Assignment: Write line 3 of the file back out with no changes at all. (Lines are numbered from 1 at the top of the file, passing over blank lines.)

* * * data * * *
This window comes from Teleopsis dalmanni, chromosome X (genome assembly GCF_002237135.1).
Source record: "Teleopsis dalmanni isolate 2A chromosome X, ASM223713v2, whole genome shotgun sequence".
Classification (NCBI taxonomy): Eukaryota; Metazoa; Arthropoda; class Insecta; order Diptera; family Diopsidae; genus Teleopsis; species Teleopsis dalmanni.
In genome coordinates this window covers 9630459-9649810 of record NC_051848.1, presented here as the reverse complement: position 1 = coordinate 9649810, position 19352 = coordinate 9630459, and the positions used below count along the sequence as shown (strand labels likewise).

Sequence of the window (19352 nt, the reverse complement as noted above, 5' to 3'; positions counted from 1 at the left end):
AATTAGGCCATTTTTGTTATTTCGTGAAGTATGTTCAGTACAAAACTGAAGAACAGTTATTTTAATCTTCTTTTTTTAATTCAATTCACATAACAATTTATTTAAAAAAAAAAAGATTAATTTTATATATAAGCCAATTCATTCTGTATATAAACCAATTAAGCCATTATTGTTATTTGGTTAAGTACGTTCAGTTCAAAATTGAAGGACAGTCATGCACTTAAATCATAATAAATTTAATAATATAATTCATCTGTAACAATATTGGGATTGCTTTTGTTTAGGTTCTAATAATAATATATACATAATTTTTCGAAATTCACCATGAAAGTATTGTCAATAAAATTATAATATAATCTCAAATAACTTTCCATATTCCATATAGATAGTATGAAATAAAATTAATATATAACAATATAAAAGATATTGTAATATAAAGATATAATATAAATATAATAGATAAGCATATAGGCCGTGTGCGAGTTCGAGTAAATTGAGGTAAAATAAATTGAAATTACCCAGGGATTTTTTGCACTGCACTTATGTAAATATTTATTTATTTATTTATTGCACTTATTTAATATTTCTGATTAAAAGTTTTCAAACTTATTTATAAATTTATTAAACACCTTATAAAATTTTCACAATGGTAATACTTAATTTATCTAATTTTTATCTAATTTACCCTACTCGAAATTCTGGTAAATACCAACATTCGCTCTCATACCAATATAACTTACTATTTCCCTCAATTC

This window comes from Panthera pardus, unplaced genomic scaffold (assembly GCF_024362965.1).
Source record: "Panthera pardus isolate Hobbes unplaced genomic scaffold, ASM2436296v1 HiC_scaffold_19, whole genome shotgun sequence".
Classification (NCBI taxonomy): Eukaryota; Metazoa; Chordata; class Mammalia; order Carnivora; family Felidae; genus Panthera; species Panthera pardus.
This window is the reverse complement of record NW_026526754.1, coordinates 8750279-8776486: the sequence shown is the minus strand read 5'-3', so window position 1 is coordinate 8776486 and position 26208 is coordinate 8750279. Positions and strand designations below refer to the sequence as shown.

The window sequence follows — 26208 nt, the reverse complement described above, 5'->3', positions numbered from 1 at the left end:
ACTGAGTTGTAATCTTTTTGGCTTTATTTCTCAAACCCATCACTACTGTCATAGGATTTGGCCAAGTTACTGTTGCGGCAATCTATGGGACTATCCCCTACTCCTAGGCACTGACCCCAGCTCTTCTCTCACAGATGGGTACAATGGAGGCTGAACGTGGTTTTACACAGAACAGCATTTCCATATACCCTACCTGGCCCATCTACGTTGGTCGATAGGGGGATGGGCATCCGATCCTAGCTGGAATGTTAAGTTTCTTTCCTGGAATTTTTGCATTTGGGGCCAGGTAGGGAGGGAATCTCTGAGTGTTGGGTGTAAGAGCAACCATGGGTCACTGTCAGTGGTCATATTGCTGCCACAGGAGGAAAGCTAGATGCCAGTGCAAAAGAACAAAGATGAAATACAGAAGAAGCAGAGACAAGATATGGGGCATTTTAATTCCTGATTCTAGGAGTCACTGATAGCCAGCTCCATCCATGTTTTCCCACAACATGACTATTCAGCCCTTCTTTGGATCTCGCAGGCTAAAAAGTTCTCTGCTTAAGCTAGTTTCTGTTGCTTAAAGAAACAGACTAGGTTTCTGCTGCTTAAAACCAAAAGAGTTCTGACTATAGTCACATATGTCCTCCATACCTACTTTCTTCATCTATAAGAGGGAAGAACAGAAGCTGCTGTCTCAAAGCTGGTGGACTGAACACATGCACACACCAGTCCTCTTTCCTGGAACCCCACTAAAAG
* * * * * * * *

Classification (NCBI taxonomy): Eukaryota; Metazoa; Arthropoda; class Insecta; order Diptera; family Diopsidae; genus Teleopsis; species Teleopsis dalmanni.